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OR..........simply have patience. They'll be running out a bunch of national HD channels by summertime. This has been documented w/press releases. What's it gonna cost you in the meantime.....100 bucks?? Stick with it.
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Old 12-17-2006, 07:46 AM   #5  
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their available HD package is available for viewing PRIOR to committing...shouldn't be any surprises...of course, the weak programming selection is the only reason you are getting the first 4 months free!
...yeah they are easy to work with if you have the patience and time to call them several different times! If you don't like their answer to your question or request, just call back! you'll get a different one next time!
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Old 12-17-2006, 06:24 PM   #6  
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I think it is sort of like when NTSC color came along in early 1960s. Not much was offered, the receivers were very expensive -- $500 or $600 bucks in 1960 is analogous to $2000 to $3000 today -- and there usually were only two or three channels available in a given area!!! Well, you can hang in there or back out and wait. The demand has to be there to make programming happen.

FCC, of course, will dictate when SD broadcasting will end, and that will be when a certain percentage of HD receivers are out in the field. At that time SD receivers will require a converter. I remember the UHF converter my parents had.

I think hanging in there will work.
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Old 12-17-2006, 06:29 PM   #7  
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Quote:
Originally Posted by deejay
OR..........simply have patience. They'll be running out a bunch of national HD channels by summertime. This has been documented w/press releases. What's it gonna cost you in the meantime.....100 bucks?? Stick with it.
deejay, do you have a list of those new national HD channels?
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Old 12-17-2006, 07:25 PM   #8  
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Quote:
Originally Posted by GerryG
I think it is sort of like when NTSC color came along in early 1960s. Not much was offered, the receivers were very expensive -- $500 or $600 bucks in 1960 is analogous to $2000 to $3000 today -- and there usually were only two or three channels available in a given area!!! Well, you can hang in there or back out and wait. The demand has to be there to make programming happen.

FCC, of course, will dictate when SD broadcasting will end, and that will be when a certain percentage of HD receivers are out in the field. At that time SD receivers will require a converter. I remember the UHF converter my parents had.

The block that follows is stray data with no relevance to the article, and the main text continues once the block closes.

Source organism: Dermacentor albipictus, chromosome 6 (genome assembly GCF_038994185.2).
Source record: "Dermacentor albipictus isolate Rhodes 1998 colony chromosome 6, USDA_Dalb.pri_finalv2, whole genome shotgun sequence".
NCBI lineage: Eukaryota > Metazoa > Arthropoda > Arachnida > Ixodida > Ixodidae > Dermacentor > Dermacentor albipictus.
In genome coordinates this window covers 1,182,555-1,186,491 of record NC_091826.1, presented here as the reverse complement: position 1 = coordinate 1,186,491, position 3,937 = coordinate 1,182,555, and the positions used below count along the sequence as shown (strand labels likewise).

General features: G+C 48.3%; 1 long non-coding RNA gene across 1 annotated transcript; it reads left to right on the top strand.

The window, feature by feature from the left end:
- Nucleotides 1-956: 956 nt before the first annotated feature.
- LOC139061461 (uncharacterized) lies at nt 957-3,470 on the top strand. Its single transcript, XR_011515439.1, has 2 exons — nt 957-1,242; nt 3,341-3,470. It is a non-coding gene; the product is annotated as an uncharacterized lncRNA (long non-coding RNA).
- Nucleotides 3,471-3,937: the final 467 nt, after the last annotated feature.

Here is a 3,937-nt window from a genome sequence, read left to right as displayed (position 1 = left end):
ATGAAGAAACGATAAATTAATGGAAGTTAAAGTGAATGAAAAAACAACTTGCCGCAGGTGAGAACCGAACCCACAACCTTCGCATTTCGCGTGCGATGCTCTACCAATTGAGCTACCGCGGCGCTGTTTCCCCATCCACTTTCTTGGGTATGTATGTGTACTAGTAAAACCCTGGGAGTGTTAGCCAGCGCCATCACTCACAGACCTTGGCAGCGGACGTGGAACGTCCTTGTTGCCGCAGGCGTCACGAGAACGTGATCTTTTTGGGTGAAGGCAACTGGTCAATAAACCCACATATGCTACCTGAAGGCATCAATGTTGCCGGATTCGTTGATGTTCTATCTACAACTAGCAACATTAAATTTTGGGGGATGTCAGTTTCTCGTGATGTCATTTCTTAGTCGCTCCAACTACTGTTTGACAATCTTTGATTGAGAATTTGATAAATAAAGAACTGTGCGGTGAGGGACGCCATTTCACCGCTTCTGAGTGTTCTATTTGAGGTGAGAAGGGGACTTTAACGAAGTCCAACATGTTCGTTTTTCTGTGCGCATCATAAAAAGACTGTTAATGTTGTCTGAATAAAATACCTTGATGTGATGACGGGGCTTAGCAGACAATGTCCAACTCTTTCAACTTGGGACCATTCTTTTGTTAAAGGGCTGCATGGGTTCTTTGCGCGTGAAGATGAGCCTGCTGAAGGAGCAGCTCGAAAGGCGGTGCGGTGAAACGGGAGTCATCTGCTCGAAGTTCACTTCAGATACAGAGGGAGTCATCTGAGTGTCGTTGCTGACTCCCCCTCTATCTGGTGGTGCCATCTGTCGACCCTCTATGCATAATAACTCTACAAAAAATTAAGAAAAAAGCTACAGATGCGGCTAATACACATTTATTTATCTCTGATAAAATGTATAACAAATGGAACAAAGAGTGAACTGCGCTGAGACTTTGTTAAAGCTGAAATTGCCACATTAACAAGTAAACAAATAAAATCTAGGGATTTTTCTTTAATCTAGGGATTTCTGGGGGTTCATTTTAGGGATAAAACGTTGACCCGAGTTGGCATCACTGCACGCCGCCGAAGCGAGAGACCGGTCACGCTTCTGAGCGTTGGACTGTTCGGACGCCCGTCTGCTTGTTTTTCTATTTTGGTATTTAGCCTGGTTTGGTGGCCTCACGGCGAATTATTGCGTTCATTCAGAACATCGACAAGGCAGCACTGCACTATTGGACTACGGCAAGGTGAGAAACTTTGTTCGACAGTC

I think hanging in there will work.
The FCC is unlikely to have anything to do with the availability of SD. There is no reason why the satellite companies should not continue to deliver SD stations so long as there are SD stations to deliver. In fact many of the OTA digital stations (which are still SD) may NEVER go HD, not in the foreseeable future anyway. And there will not be any SD/HD converter boxes for satellite, I think you are referring tothe analog to digital transition which will occur in 2009 for OTA (broadcast) channels only - old TVs with NTSC (analog) tuners will need an ATSC (digital) receiver converter box.
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Old 12-17-2006, 07:44 PM   #9  
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Quote:
Originally Posted by GerryG
I think it is sort of like when NTSC color came along in early 1960s. Not much was offered, the receivers were very expensive -- $500 or $600 bucks in 1960 is analogous to $2000 to $3000 today -- and there usually were only two or three channels available in a given area!!! Well, you can hang in there or back out and wait. The demand has to be there to make programming happen.

FCC, of course, will dictate when SD broadcasting will end, and that will be when a certain percentage of HD receivers are out in the field. At that time SD receivers will require a converter. I remember the UHF converter my parents had.

I think hanging in there will work.
FCC will never get rid of SD. SD can be digital, which is the only requirement. They will never force HD because there is simply no reason to force that cost on networks and on consumers.

Never will happen.
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Old 12-17-2006, 10:05 PM   #10